There’s no doubt Joe Maddon has had lots of success at the big league level. He’s the guy who managed the Cubs to their first world championship in more than a century, took a perennially hapless Rays team to the World Series in 2008, and is as well-versed in analytics as Gabe Kapler.
However, Maddon runs perhaps the loosest ship of any skipper in baseball, allowing the players to police themselves, something the Phillies have said needs to change in 2020. He also oversaw an epic collapse of his own this year with Chicago, and his bullpen decisions have been called into question over the years, including by me.
Maddon seems destined for a team like the Padres and wouldn’t be much of a departure at all from what Kapler did. While that may please some, it sounds like the Phils want to go in a different direction. But if Klentak really is “leading” this search, one would imagine a phone call to Maddon’s agent would be forthcoming.
Dusty Baker should have never been fired by the Washington Nationals. In two seasons he went 192-132 and went to the playoffs twice, and in 22 seasons overall as manager, he had a .532 winning percentage and went to the postseason nine times. His track record speaks for itself, but there are some negatives.
First, it’s questionable how well he would be able to incorporate analytics into his managing. And let’s not kid ourselves, the Phillies are going to continue to use analytics. Second, he’s had a reputation for overworking some of his pitchers, something that should make any Aaron Nola fan a bit nervous. Third, he’s 70, which isn’t an obstacle in and of itself, but it’s unusual for a team to hire a manager that advanced in years.
Still, Baker is a winner, and probably deserves a shot to manage again. It just probably won’t be in Philadelphia, though.
Rob Thomson has mostly been a silent figure since joining the Phillies as bench coach, but as our own Justin Klugh wrote at the end of 2017, Thomson’s experience as bench coach under Girardi and the kinds of things he did there would make him a very viable candidate.
Thomson is a Canadian baseball lifer who, when the snows melted in his 12-square mile hometown of Corunna, Ontario, was out on the baseball diamond at the first sign of spring. Dick Groch, the scout who unearthed Derek Jeter, saw something special in Thomson while he was coaching him at St. Clair County Community College. Their relationship opened the door for Thomson’s eventual Yankees career, which culminated in becoming Girardi’s right hand, used primarily for sifting through data dumps and determining, based on his knowledge of players’ personalities, whether or not the player in question would find the information worth knowing.
He also dictated the individual itineraries for players throughout the entirety of spring training, set by a meeting at the end of the previous season that laid out the weak points in the team’s overall performance — connecting dots, crossing lines and authoring a frenzied network of activity, months in advance.
It would be fascinating to know just how much input Thomson had on in-game decisions over these last two years and what kind of help he provided Kapler and the team. Thomson probably deserves a shot as a manager somewhere, but it doesn’t feel like Philly is the place.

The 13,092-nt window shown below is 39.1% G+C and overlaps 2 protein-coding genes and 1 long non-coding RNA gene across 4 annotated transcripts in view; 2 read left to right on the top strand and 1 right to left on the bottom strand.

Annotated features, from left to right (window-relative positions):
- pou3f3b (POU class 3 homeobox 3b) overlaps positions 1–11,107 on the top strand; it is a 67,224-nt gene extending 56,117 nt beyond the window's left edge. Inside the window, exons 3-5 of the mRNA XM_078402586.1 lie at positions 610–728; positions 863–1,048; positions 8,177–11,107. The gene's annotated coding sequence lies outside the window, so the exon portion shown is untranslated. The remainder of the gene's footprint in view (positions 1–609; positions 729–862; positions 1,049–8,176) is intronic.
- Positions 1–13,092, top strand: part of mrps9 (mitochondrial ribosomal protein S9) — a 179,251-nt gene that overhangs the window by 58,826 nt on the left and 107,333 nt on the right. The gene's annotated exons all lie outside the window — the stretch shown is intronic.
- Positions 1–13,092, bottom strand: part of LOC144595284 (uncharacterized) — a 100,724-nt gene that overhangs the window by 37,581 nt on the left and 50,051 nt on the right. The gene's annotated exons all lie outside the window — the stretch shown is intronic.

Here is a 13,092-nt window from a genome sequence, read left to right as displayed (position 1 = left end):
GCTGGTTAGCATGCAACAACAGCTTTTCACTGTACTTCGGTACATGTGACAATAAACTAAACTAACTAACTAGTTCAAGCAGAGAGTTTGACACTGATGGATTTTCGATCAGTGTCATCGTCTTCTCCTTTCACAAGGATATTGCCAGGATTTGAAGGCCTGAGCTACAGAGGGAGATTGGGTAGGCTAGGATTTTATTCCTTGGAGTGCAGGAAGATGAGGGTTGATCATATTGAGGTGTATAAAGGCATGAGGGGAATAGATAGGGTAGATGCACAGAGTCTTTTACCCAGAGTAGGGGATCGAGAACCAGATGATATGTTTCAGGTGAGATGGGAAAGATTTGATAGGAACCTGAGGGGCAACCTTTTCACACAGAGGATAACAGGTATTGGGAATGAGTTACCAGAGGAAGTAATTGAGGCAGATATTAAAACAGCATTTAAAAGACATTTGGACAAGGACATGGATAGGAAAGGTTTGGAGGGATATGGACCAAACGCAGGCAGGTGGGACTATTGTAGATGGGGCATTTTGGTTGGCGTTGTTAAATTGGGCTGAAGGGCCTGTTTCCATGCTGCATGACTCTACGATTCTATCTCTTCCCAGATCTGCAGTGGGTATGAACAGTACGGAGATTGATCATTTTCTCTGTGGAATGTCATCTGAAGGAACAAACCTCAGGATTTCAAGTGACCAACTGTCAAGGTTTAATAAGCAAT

Former Phillies outfielder Raul Ibanez’ name has surfaced in managerial circles a lot lately. However, he recently said now is not the right time for him to be a big league skipper.
However, if he changes his mind, his communication skills and time in the Dodgers front office make him a candidate for a team that is looking to hire a first-timer who could be on the ascension. But that doesn’t sound like something the Phils want right now, does it?
For a guy who won a World Series as recently as 2013, Farrell’s name doesn’t get talked about all that much as a potential skipper. He’s been to the playoffs three times in seven years with a career winning percentage of .517, and in his last two seasons (2016 and ‘17) he won back-to-back division titles but lost in the ALDS each time, which allowed Dave Dombrowski, who inherited Farrell when he took over as team president in Boston, to dismiss his skipper.
His last season in Boston, despite the division title, didn’t go well.
Back in April, the Red Sox got involved in a pointless and embarrassing beanball war with the Orioles after Manny Machado slid hard into Dustin Pedroia—one that Pedroia loudly disavowed as his idea. In June, David Price twice made a scene, first by yelling at a reporter after a game, then by lighting into NESN broadcaster Dennis Eckersley during a team flight over what he perceived to be negative on-air comments about a fellow starter. And in September, the team was punished by MLB after sign-stealing allegations made their way to the league office courtesy the Yankees—a crime that Farrell insisted he had no idea was going on.
Still, his name is mentioned in many of the eight managerial openings out there, although he hasn’t been linked to the Phillies directly as of yet.
Mike Scioscia managed the Los Angeles Angels for 19 years and won a title with them way back in 2003. From 2002 to 2009 he made the postseason six times, but over his last nine seasons, most of them with Mike Trout in his lineup, made the playoffs just once and failed to win a game in their 2014 ALDS sweep at the hands of Buck Showalter’s Orioles.
Many of the differences between Dipoto and Scioscia stemmed from Scioscia’s resistance to data prepared by Dipoto and his staff and the GM’s firing of longtime hitting coach Mickey Hatcher, one of Scioscia’s best friends, in May 2012.
... although it seemed as though his relationship with Dipoto’s replacement, Billy Eppler, was better.
Scioscia is “from here” (Upper Darby, PA), but hasn’t “lived here” for nearly two decades. And while most people believed Kapler was far too reliant on analytics, Scioscia may be too far on the other end of that spectrum. It’s also fair to wonder what kind of relationship Scioscia had with Klentak when Klentak worked in the Angels’ front office. It’s very hard to see Scioscia wanting to manage in Philly and vice versa.
On Episode 327 of Hittin’ Season, Justin Klugh, Liz Roscher and I chatted about the dismissal of Kapler, the role Klentak will have in finding his replacement, and more on the potential candidates to take the reigns as the team’s top field general.